USA TODAY High School Sports has a weekly column on the college recruiting process. Here, you’ll find practical tips and real-world advice on becoming a better recruit to maximize your opportunities to play at the college level. Jaimie Duffek was one of the top 50 high school softball players in Illinois who went onto play outfield for Drake University. Jaimie is just one of many former college and professional players, college coaches, and parents who are part of the Next College Student Athlete team. Their knowledge, experience, and dedication along with NCSA’s history of digital innovation, and long-standing relationship with the college coaching community have made NCSA the largest and most successful athletic recruiting network in the country.
As April 11 approaches, thousands of coaches and athletes from around the country get ready for National Signing Day, a day where press conferences are scheduled, coaches’ phones ring off the hook, and star recruits ceremoniously don the hats of their chosen colleges. That’s because National Signing Day marks the date when college sports (besides football, soccer, and men’s water polo) open the period where student-athletes to commit to a college. The spotlight zeros in on high school athletes who are preparing to sign the National Letter of Intent (NLI), a document that’s as important as its name suggests.
What Is the National Letter of Intent?
The recruiting process of a high school athlete is typically punctuated by the actual signing of the National Letter of Intent (NLI), a legally binding contract that commits student-athletes to competing (and studying) at their future college. The letter was created in the 1960s by a group of college athletic conferences to help organize the recruiting process. Back then, recruiting was rife with uncertainty—athletes would receive scholarship offers well into their senior year and programs would steal athletes from each other even after they had enrolled in college. It was a mess.
Colleges and athletes both wanted some stability in the process, so the National Letter of Intent was created. This way, both students and colleges had something more dependable than handshake agreements. Athletes could finish out their time in high school without worrying about where they were attending next year. College coaches could plan out their rosters ahead of time and make sure they had recruited enough athletes. Today, about 650 NCAA DI and DII schools use the National Letter of Intent, even though it is not directly affiliated with the NCAA.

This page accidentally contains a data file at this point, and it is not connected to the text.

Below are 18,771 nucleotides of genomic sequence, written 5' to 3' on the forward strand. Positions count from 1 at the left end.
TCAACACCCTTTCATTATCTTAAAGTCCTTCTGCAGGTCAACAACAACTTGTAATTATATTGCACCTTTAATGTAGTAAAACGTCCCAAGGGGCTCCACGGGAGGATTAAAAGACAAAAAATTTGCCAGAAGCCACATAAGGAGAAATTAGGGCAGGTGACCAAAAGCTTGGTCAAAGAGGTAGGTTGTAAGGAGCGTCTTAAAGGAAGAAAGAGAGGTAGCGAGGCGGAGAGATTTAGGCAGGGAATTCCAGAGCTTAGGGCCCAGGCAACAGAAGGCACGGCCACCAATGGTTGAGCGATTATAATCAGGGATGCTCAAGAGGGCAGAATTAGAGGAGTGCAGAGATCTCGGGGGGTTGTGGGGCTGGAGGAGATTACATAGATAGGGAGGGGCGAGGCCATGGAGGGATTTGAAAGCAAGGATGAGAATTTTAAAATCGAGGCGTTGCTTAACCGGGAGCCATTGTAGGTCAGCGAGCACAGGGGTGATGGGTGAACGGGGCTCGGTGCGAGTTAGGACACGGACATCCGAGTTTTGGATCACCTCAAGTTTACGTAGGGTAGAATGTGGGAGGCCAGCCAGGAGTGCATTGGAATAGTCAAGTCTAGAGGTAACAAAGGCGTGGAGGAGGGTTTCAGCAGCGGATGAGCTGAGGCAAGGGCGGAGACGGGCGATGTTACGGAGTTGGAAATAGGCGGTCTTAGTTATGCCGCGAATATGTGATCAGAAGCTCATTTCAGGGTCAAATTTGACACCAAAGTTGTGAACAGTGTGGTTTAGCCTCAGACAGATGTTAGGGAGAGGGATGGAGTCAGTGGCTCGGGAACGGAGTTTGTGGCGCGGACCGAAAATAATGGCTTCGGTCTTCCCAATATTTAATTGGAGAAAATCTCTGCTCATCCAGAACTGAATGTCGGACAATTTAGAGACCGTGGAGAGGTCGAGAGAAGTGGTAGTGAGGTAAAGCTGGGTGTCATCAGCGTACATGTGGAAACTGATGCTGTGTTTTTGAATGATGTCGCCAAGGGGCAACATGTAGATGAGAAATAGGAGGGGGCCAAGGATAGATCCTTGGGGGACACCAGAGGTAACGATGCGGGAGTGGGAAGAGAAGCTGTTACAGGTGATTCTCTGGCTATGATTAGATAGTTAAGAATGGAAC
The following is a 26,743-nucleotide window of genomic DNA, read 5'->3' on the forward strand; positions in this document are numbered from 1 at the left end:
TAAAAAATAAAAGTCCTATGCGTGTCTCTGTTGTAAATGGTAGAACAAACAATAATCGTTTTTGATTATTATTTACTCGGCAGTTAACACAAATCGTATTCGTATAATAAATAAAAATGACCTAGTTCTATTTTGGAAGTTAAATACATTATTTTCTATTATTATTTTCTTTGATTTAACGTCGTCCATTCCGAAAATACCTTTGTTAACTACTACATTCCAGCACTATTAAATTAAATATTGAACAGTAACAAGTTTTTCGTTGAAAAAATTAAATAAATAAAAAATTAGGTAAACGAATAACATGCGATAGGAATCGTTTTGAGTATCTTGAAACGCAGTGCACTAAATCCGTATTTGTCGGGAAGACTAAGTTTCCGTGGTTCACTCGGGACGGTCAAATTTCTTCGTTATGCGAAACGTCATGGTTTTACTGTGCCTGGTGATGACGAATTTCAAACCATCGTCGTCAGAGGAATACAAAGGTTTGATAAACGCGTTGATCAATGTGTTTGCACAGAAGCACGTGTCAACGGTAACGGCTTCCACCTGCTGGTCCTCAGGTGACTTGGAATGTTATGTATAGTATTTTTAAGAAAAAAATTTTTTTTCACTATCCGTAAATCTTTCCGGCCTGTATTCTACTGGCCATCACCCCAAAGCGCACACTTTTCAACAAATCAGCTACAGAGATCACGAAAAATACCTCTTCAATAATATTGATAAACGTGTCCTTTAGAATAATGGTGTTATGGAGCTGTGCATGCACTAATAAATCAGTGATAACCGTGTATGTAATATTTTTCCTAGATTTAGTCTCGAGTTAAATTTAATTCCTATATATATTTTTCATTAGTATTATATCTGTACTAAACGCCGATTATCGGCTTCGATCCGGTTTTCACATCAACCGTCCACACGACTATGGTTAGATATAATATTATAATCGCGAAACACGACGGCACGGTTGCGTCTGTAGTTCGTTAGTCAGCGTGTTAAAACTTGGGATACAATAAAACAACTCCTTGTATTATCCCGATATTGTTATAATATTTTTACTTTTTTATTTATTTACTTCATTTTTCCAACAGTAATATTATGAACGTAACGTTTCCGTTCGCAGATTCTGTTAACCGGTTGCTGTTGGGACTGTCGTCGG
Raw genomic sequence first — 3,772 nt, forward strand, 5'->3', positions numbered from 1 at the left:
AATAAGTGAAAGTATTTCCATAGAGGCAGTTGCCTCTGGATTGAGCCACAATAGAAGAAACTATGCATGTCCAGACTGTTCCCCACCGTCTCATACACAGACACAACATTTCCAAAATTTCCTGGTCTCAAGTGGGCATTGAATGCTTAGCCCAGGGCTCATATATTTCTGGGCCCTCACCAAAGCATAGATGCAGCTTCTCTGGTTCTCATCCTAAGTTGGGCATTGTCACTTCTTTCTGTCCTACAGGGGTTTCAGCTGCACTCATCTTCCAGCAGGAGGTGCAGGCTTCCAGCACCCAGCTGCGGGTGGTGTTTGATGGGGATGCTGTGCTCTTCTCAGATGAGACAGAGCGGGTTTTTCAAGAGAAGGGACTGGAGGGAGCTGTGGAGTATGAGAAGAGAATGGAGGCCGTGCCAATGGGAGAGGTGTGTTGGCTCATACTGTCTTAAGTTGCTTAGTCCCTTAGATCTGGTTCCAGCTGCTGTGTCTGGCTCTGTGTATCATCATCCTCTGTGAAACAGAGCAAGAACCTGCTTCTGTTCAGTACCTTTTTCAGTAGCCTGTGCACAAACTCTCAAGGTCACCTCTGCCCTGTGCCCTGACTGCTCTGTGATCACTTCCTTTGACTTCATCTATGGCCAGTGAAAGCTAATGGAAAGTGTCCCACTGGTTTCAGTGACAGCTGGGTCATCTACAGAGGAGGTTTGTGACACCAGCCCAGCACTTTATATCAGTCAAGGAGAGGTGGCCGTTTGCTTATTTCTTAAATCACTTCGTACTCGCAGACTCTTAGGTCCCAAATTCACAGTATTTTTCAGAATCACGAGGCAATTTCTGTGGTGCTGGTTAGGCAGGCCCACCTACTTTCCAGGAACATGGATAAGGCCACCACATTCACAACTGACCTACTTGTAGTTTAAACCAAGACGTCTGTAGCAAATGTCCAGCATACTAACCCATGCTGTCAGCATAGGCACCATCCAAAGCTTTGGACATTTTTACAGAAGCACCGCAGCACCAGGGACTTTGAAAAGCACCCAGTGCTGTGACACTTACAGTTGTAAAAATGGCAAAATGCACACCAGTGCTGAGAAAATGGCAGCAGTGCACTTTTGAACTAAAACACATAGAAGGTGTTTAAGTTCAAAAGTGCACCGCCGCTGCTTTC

What Signing a National Letter of Intent Means
From the day that the National Letter of Intent is issued, a student-athlete and their legal guardian have seven days to sign and return the document—after this period, the document becomes invalid. Once the NLI is signed, a high school senior effectively ends their college recruiting process. It’s a big moment that comes as a result of a lot of hard work, but it’s also important to know what it means. By signing, a student-athlete commits to one year at the college and the school must let them know if their scholarship is renewed after the first year. The college also promises to provide an athletic scholarship for that year and no other colleges can continue to recruit the student-athlete.
However, signing an NLI does not necessarily mean a student-athlete has been admitted to college—they still have to meet admission requirements. Also, if an athlete has signed the NLI and wishes to attend another college, they have to ask for a release from the program. If it’s not granted, they’ll have to sit out a season and lose one year of eligibility. (But they could still play for a junior college or NAIA school.) Walk-ons do not need to sign an NLI.
The entire process can be quite nerve-racking, so it’s important to be prepared for the moment and conduct research ahead of time. The decision is not only about where a student-athlete will be competing for the near future, but also about what kind of education and college experience they’ll be receiving. They’ll want to ask questions about what kind of role they’ll have on the team—whether they’ll be playing regularly or observing from the bench for a few years. They should know what scholarship amount they’ll be offered, and how much of their tuition and expenses it will offset. They should also consider whether they’d enjoy attending the school if they weren’t playing sports, because not every student-athlete ends up playing sports for four years in college. With a binding agreement, it makes sense to ask as many questions as possible to make sure the right decision is made.
What National Signing Day Means for Underclassmen
While many seniors may be signing their NLIs and celebrating, the day is also an important marker for underclassmen. Freshmen who are serious about competing in college can gauge if they’ve had any interest from college coaches yet, or if they need to start becoming more proactive about their college sports career. That goes double for sophomores, who are one year closer to graduation. However, juniors will really start to feel the crunch because in many ways junior year is the most important for recruitment. Juniors who are serious about college sports will have already exchanged phone calls and emails with coaches, and maybe even had campus visits. Once National Signing Day passes and most seniors pick their colleges, the torch is passed to the junior class, who now become the focus of attention for recruiters and college coaches looking to fill out next year’s roster. This is the time to schedule camps, combines, tournaments, and showcases, and continue to stay on top of any calls and communication with college programs. Regardless of whether you’re a freshman hopeful or a senior committed to a big program, National Signing Day should be an important date on every athlete’s calendar.